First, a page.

Healthy Mind

Crystals and chakras: Does it really work?

‘I get messages from big burly builders and you wouldn’t put them as the crystal loving person who needs to carry quartz. It doesn’t matter who you are, people can just come off peel.’

Susan Hannon is the founder of Moonstone Holistic, a company ‘built on wellness.’ Based in Dunmore East, Waterford, Hannon sells unusual crystals in raw, polished forms, and as jewelery to help people get rid of negativity in their lives.

Everybody has different beliefs when it comes to using healing crystals; in the end, Hannon says ‘it’s about wellness, it’s about what makes a person feel positive in themselves and their outlook of life.’ There are a number of ways you can use these stones to achieve a positive outlook on life. ‘For me it works with the Chakra system.’ Historically used by Buddhists, Chakras are the seven main energy points going from the tailbone to the crown of the head. ‘There’s the belief that certain crystals work with certain Chakras. For example, say your first Chakra is known as your root Chakra which is located at the base of your spine and it’s red. There’s different crystals that’ll work with that. If you’re acting flighty, they say that your root Chakra is out of balance. It’s to balance your Chakras to work in a productive way so that you’re more productive in yourself as a person.’

If you’re an anxious person with little knowledge of Chakras and meditation, even just the rubbing of a stone can put you into a positive mindset. ‘A friend of mine who’s son started suffering from anxiety when he was seven, I gave him just a flat crystal. I didn’t go on about Chakras or anything, he’s too young to understand that. He kept it in his pocket and rubbed it when he brought it to school and that became his comfort zone, putting him in a positive mindset.’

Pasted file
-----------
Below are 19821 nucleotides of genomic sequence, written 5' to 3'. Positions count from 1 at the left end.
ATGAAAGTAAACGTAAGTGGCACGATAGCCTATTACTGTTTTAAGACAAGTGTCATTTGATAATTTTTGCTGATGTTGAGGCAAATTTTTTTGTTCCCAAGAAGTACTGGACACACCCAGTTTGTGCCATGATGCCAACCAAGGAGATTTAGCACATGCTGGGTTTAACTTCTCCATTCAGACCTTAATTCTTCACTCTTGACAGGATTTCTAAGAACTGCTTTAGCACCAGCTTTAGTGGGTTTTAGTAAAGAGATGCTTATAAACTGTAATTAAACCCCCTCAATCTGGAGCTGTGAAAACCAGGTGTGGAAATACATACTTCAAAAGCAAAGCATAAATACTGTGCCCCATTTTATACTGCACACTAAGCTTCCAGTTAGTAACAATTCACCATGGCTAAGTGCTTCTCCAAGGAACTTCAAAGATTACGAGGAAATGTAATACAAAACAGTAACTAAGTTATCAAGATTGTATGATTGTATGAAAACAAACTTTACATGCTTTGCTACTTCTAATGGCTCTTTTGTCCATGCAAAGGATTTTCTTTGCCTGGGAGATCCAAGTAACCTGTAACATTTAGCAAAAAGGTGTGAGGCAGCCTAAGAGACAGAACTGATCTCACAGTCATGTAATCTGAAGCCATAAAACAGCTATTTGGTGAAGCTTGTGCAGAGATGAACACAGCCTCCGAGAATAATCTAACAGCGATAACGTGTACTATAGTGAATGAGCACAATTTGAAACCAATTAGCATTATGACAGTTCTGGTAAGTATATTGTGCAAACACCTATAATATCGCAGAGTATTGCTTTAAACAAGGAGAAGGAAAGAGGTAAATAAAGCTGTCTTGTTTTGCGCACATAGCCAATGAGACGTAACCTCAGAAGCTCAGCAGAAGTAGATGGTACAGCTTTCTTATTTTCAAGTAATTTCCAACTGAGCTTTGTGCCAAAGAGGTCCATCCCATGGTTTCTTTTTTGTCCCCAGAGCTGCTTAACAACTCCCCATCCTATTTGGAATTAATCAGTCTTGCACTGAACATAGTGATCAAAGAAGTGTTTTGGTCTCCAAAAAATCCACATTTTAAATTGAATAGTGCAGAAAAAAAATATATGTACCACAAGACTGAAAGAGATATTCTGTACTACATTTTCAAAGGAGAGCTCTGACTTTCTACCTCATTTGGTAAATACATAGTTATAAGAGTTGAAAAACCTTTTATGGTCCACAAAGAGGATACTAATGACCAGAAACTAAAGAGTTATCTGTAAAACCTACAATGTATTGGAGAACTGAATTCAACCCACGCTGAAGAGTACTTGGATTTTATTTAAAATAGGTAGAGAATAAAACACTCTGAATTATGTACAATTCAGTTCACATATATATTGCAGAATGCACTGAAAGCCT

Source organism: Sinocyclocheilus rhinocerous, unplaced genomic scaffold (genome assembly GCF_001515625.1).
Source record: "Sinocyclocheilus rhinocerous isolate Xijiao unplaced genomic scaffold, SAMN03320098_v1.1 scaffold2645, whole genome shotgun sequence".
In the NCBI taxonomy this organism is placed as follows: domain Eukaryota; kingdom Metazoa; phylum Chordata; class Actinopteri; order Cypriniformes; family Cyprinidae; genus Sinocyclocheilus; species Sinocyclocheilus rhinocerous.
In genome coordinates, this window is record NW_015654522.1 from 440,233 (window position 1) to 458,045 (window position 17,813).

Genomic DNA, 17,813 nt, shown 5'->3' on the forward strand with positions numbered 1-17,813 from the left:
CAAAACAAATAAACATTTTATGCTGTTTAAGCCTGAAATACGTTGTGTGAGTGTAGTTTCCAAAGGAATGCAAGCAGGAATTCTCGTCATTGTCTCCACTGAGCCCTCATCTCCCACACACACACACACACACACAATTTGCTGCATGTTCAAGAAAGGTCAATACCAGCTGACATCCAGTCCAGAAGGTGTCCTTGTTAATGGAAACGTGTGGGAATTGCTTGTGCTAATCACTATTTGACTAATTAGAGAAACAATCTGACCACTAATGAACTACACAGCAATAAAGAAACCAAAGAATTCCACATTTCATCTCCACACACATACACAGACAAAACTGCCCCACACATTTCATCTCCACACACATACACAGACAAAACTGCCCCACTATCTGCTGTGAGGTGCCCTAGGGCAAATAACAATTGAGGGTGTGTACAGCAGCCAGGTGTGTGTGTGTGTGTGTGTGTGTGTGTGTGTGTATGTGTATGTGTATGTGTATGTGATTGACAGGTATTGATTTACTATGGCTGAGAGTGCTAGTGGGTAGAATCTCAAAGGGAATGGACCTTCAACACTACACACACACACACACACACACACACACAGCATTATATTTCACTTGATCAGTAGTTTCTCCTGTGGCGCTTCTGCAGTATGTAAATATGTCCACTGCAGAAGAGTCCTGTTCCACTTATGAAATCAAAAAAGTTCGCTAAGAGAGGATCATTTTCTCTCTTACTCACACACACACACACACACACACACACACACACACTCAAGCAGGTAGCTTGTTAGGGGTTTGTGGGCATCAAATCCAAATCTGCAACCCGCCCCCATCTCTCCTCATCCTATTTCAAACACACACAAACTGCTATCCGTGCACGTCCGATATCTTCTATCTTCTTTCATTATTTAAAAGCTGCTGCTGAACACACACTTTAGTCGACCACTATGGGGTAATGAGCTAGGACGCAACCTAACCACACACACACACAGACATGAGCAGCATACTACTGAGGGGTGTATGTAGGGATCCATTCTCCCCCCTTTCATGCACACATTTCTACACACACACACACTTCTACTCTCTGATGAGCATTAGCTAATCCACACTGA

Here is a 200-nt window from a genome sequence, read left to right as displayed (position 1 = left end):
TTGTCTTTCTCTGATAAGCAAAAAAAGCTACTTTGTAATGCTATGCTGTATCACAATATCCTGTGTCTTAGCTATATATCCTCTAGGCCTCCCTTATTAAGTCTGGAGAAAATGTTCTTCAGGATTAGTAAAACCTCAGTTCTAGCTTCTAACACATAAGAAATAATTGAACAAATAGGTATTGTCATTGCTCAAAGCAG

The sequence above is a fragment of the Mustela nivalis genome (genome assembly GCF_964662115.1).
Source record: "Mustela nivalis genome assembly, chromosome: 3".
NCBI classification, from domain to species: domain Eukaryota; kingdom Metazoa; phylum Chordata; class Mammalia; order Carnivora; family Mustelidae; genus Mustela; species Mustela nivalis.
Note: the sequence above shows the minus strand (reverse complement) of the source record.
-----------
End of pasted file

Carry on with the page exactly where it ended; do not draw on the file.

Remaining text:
The thought of a stone doing what it’s said to do with the feeling of turning a stone over in your hand can put someone in a positive mindset, according to Hannon. Pictures of quartz and other sparkly crystals tend to pop up on the news feeds of the edgier parts of social media sites like Instagram and Tumblr. This gives the idea that healing crystals are associated with hipsters.

‘I’m not one those airy fairy people who say “crystals will cure cancer.” I actually hate people like that’, Hannon says. ‘I’ve had a lady come with a terminal illness who looked for crystals and said “I want something to cure me” and you can’t do that. Medical assistants are the healers, they’ve studied for years and they’re wonderful at their jobs. They’re the people you need to go to.’

‘Crystals are for spiritual support and maybe it could help give you peace of mind if you’re terminally ill, or with your last while on Earth. It can be heartbreaking at times with the people you meet. You have to be very proactive and positive on the outlook of life and not encourage people that things can be cured with crystals. I don’t like people like that.’

In the end, just believing in the method and understanding the science behind how healing crystals work isn’t enough for some people to believe. What Hannon has to say to those people is ‘everybody has a belief system and I’d say that’s fine if you don’t believe it. But I’d say give it a go. Meditate, put on a bit of music on, light a candle, sit down and stick a bit of quartz in your hand and just relax. It’s not for everybody and that’s cool. Don’t judge until you try.’